Young Adult (2011)
This movie blew me away. Diablo Cody wrote it, that’s why. The plot: YA author Mavis Gary (pushing 40, freshly divorced, hung over every AM) gets an email announcement from her high school sweetheart’s wife, proudly announcing the birth of their child. Mavis becomes obsessed and decides that she’s going to get her ex back. She is the only member of this karass to have left their tiny hometown; she drives back there listening to the same song from an old make-out cassette tape the entire way (“The Concept” by Teenage Fanclub). This movie is not pretty—I experienced some pretty sick heavy cathartic discomfort—but it was so worth it. (Your experience will be entirely different.) This is an important movie that gives some much needed insight into (my) Generation X(cellent). The details will amaze you, as will Patton Oswalt. —Sonja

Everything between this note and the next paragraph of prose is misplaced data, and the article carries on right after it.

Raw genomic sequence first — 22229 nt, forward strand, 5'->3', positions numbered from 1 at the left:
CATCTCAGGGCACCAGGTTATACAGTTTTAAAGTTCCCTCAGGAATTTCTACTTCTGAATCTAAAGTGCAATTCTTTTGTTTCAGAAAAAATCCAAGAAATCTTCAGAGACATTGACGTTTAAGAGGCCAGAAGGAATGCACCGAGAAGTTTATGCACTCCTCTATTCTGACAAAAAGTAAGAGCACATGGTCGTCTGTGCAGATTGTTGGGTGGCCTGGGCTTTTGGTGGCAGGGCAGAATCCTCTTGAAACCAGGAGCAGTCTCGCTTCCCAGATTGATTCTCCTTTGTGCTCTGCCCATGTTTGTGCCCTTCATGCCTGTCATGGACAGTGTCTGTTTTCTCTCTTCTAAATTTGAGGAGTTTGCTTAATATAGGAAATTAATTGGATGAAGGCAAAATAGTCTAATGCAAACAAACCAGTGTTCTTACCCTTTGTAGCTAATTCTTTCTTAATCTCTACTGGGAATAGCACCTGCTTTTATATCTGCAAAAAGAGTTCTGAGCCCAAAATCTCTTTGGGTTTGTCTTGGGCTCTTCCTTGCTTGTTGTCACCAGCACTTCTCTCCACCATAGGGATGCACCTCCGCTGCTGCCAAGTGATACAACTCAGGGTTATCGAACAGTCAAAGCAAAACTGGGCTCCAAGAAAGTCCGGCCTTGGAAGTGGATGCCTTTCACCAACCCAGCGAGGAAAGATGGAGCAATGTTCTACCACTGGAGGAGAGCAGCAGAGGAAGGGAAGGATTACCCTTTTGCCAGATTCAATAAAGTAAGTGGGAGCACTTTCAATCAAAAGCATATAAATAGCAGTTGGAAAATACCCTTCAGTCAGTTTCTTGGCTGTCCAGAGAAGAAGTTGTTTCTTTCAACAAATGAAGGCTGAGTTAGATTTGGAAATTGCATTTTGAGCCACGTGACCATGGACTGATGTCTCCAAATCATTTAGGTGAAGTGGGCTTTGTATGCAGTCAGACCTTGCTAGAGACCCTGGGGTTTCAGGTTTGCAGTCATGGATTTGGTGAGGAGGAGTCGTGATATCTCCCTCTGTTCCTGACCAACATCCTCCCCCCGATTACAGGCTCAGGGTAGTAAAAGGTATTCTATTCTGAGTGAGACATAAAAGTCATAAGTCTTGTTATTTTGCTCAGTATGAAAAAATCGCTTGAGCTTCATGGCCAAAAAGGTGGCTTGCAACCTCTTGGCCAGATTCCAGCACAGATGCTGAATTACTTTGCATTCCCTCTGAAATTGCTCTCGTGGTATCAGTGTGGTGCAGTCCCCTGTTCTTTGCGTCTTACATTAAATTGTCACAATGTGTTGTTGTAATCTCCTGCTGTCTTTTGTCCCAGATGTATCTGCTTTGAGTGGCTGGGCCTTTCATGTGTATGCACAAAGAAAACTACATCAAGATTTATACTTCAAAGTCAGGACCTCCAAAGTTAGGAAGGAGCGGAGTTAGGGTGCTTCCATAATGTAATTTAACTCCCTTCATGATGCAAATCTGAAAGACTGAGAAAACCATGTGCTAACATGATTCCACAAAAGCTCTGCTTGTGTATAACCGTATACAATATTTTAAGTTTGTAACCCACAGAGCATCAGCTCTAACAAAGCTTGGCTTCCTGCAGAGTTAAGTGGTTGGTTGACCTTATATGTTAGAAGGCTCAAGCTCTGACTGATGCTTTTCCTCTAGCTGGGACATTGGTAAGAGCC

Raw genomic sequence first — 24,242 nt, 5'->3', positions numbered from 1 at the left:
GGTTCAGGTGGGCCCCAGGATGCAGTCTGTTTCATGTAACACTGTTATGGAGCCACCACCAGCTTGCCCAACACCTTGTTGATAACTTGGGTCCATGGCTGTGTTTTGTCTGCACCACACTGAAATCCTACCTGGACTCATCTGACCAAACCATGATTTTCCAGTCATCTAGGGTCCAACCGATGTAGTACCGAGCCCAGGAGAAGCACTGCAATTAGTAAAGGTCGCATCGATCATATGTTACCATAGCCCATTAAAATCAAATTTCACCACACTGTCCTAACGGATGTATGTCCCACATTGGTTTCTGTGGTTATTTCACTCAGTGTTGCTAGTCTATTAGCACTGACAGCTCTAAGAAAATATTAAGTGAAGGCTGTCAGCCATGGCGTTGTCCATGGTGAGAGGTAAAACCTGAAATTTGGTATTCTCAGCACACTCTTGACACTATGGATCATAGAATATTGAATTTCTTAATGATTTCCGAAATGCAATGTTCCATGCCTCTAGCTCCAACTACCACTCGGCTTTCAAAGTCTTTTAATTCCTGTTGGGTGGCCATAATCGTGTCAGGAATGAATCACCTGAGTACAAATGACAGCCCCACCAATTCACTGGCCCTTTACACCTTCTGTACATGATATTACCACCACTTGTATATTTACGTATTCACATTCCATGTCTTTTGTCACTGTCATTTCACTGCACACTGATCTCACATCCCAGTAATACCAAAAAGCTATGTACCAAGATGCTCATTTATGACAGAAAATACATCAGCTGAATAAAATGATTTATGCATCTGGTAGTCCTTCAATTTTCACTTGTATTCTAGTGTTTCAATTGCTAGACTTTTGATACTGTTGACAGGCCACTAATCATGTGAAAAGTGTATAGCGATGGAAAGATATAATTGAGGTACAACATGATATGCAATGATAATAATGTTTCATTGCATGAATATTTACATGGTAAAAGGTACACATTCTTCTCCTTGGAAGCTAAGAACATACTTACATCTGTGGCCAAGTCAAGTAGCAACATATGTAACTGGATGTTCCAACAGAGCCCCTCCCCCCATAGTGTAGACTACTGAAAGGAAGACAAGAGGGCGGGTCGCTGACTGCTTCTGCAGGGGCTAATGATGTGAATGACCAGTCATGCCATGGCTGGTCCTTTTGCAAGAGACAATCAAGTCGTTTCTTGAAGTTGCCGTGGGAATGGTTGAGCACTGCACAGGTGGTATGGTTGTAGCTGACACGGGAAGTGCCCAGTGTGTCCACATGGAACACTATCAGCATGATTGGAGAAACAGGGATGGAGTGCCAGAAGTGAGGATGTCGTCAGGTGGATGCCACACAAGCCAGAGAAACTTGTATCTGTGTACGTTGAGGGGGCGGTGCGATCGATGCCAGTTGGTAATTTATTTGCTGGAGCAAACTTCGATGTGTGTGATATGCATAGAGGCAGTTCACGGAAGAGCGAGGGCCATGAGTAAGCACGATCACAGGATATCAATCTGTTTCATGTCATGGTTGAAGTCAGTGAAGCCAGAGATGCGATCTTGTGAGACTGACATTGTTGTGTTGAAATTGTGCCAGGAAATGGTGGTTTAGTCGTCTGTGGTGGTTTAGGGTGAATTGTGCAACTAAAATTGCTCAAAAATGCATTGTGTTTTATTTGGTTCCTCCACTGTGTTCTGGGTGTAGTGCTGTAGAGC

Harold and Maude (1971)
SO MANY TEARS. This is about a morbid young man who drives a hearse and a delightful old lady who introduces him to hookah smoking, grand theft auto, and, most important, love. When I say SO MANY TEARS, I mean sad-happy tears. Like how I get when I think about how beautiful and strange life is, or when I successfully get those Sing-a-ma-jig things to harmonize while I am at the Jewel. Also, the soundtrack is entirely Cat Stevens! Also, it was made in the ’70s, so everything is grainy and saturated and pretty! Wahhhhh. —Tavi

Kicking and Screaming (1995)
Ostensibly about love and post-collegiate life, this movie, Noah Baumbach’s first, is really about a group of friends who are obsessed with staying young and hip and witty, and are constantly trying to outdo one another. Extra points for super-’90s fashion, and one of the best ensemble casts ever: Eric Stoltz (Some Kind of Wonderful), Josh Hamilton (The House of Yes), Olivia D’Abo (The Wonder Years), Chris Eigeman (Metropoltian), Parker Posey (Party Girl), Jason Wiles (Beverly Hills, 90210), and more. —Emma S.